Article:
Minimally invasive inlay restoration from the hybrid ceramic VITA ENAMIC

Inlay restorations using CEREC procedures have been an established process in digital dentistry for decades. However, due to the required minimum wall thickness, a lot of tooth substance frequently had to be dissected in reconstructions of traditional ceramics. Due to reduced minimum wall thicknesses, VITA ENAMIC (VITA Zahnfabrik, Bad Säckingen, Germany) allows minimally invasive restorations and can be precisely ground in thinly tapering edge areas. In the report, Dr. Gerhard Werling (Bellheim, Germany) explains the clinical procedures for an inlay-restoration of hybrid ceramic in region 24-26.

1. Initial situation

Figures 1 and 2 show the initial situation. On the basis of the patient's history and according to the patient's request (male, 38 years), he was not treated with alternative methods (infiltration technique, fluoridation, regular controls, etc.). Instead, a filling cavity was carefully dissected on the tooth in which the caries had already penetrated the approximal enamel in the X-ray image. Surprisingly, in the clinical image, the caries had penetrated deep into the dentine, so that after extensive excavation, a considerable defect in the substance was present.

2. Material selection

Since the patient wanted a permanent enamel-like and tooth-like restoration, composite could not be used as a restoration material. It was decided to proceed according to the "extension for prevention" rule - but as minimally invasive as possible. The hybrid ceramic VITA ENAMIC is very advantageous in this case. The unique network structure in which ceramic and acrylate polymers interpenetrate, provides for enormous resilience and offers more freedom than traditional restoration materials.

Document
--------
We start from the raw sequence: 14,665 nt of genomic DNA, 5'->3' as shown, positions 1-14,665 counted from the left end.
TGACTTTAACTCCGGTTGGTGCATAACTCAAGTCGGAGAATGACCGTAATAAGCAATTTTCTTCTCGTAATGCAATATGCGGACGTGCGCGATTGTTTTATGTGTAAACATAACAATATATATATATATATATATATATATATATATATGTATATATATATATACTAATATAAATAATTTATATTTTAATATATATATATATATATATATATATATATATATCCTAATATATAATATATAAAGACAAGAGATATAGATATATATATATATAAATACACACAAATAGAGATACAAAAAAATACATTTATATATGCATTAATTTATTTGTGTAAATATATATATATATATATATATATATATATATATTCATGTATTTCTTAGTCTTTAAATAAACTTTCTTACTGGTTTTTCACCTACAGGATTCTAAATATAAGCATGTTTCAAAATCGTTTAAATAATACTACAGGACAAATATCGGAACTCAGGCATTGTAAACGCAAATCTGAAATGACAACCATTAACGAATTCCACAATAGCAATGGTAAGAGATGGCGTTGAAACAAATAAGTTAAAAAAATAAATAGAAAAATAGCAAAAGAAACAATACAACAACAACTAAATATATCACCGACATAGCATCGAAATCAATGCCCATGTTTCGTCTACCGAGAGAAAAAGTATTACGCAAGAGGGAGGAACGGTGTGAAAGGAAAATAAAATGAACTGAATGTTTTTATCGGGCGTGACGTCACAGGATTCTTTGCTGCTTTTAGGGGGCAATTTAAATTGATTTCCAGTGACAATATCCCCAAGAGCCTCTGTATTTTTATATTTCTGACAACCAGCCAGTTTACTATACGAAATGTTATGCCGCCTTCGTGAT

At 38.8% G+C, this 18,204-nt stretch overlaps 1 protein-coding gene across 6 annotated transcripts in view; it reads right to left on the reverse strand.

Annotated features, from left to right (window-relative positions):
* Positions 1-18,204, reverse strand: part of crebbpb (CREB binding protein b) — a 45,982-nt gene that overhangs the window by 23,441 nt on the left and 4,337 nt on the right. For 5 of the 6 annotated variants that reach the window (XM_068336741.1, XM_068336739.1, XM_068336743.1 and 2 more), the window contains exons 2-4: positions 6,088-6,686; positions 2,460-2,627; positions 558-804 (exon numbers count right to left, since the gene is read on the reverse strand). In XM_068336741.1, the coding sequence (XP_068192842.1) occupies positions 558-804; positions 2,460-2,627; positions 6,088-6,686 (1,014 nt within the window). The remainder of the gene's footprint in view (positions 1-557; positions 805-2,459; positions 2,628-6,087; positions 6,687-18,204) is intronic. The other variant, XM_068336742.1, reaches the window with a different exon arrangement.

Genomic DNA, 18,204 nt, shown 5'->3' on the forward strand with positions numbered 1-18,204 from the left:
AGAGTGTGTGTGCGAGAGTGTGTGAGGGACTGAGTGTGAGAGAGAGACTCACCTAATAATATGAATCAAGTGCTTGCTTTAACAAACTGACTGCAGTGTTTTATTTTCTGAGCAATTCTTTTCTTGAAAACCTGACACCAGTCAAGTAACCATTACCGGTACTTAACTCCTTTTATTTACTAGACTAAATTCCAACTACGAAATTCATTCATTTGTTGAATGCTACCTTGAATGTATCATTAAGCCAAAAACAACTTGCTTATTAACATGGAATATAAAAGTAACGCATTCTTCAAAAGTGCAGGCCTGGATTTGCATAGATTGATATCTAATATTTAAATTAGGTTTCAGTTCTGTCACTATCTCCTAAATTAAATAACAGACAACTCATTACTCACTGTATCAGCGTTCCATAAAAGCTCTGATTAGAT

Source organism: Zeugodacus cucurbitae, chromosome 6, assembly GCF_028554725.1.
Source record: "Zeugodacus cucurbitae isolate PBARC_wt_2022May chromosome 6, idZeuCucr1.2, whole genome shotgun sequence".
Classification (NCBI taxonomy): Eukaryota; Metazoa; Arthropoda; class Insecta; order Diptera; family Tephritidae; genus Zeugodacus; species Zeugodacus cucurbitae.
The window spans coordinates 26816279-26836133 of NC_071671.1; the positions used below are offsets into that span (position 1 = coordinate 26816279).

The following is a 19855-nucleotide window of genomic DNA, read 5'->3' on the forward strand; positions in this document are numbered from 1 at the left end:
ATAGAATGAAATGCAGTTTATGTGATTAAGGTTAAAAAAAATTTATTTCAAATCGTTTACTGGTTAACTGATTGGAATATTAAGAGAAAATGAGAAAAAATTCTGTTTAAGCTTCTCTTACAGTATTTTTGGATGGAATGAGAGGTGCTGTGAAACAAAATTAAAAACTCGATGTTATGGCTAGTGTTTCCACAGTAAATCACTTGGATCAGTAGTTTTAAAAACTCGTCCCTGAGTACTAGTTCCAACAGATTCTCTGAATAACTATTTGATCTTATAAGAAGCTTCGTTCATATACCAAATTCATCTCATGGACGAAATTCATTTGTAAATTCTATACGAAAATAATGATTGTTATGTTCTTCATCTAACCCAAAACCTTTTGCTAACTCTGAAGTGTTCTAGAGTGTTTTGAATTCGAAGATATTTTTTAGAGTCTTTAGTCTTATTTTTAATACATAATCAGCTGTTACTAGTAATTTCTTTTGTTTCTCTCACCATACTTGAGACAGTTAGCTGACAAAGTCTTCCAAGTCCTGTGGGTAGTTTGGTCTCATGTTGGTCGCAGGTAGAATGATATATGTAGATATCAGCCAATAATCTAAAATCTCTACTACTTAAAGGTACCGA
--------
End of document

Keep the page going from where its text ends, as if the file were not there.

3. CAD/CAM workflow

Three VITA ENAMIC inlays were fabricated using the CEREC System (Sirona Dental, Bensheim, Germany). The intraoral scan was done using the CEREC Omnicam. With the biogeneric software, the reconstruction was done analogously to the missing chewing surfaces. In the grinding preview, the inlays were placed in the material blanks. The geometry EM-10 (8 x 10 x 15 mm) was chosen according to the shade determination with VITA Easyshade (VITA Zahnfabrik) in the color 1M2-HT. The hybrid ceramic can be processed very simply and quickly by machine as well as manually. Thanks to the high load-bearing capacity and edge stability, constructions with comparatively small wall thicknesses and thin-running edges are also feasible. Edge chipping, which can occur in traditional ceramics, are rare with this material.

4. Processing and integration

It is advantageous that there is no firing process, and a shade characterization is possible if desired. The available shade selection (0M1 - 4M2) in two translucent steps, plus the good light transmission of the material allow for esthetically pleasing results. The inlays have been polished to a high gloss with the VITA ENAMIC Polishing Set in the clinic. The hybrid ceramic can also be easily polished intraorally. With VITA polishing instruments, the restoration edges can be polished in a unique, fine manner so that virtually no transition between the tooth and the restoration remains visible. Bonding is performed adhesively.